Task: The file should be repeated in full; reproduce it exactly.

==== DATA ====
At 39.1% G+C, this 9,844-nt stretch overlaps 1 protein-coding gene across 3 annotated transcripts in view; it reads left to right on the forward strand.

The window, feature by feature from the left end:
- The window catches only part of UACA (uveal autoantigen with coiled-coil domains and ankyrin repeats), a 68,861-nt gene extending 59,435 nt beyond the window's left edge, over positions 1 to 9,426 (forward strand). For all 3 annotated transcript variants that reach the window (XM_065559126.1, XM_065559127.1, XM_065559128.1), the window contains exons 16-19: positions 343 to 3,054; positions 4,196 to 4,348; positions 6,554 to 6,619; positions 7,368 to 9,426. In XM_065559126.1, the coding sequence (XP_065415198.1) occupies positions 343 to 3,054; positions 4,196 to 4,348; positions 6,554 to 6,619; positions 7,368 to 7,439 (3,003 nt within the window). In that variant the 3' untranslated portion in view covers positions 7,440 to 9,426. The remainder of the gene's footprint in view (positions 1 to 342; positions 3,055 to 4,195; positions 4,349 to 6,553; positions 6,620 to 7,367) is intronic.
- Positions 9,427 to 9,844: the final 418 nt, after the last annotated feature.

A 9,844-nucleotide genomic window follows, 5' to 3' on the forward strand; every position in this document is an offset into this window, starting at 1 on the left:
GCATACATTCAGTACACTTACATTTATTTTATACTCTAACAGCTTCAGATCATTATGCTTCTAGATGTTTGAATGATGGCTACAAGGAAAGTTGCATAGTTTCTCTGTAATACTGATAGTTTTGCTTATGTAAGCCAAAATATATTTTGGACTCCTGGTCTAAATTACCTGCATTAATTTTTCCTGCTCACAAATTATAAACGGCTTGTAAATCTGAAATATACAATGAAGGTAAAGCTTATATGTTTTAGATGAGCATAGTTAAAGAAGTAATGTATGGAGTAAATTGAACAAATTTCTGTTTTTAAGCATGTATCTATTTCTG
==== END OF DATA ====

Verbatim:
At 39.1% G+C, this 9,844-nt stretch overlaps 1 protein-coding gene across 3 annotated transcripts in view; it reads left to right on the forward strand.

The window, feature by feature from the left end:
- The window catches only part of UACA (uveal autoantigen with coiled-coil domains and ankyrin repeats), a 68,861-nt gene extending 59,435 nt beyond the window's left edge, over positions 1 to 9,426 (forward strand). For all 3 annotated transcript variants that reach the window (XM_065559126.1, XM_065559127.1, XM_065559128.1), the window contains exons 16-19: positions 343 to 3,054; positions 4,196 to 4,348; positions 6,554 to 6,619; positions 7,368 to 9,426. In XM_065559126.1, the coding sequence (XP_065415198.1) occupies positions 343 to 3,054; positions 4,196 to 4,348; positions 6,554 to 6,619; positions 7,368 to 7,439 (3,003 nt within the window). In that variant the 3' untranslated portion in view covers positions 7,440 to 9,426. The remainder of the gene's footprint in view (positions 1 to 342; positions 3,055 to 4,195; positions 4,349 to 6,553; positions 6,620 to 7,367) is intronic.
- Positions 9,427 to 9,844: the final 418 nt, after the last annotated feature.

A 9,844-nucleotide genomic window follows, 5' to 3' on the forward strand; every position in this document is an offset into this window, starting at 1 on the left:
GCATACATTCAGTACACTTACATTTATTTTATACTCTAACAGCTTCAGATCATTATGCTTCTAGATGTTTGAATGATGGCTACAAGGAAAGTTGCATAGTTTCTCTGTAATACTGATAGTTTTGCTTATGTAAGCCAAAATATATTTTGGACTCCTGGTCTAAATTACCTGCATTAATTTTTCCTGCTCACAAATTATAAACGGCTTGTAAATCTGAAATATACAATGAAGGTAAAGCTTATATGTTTTAGATGAGCATAGTTAAAGAAGTAATGTATGGAGTAAATTGAACAAATTTCTGTTTTTAAGCATGTATCTATTTCTG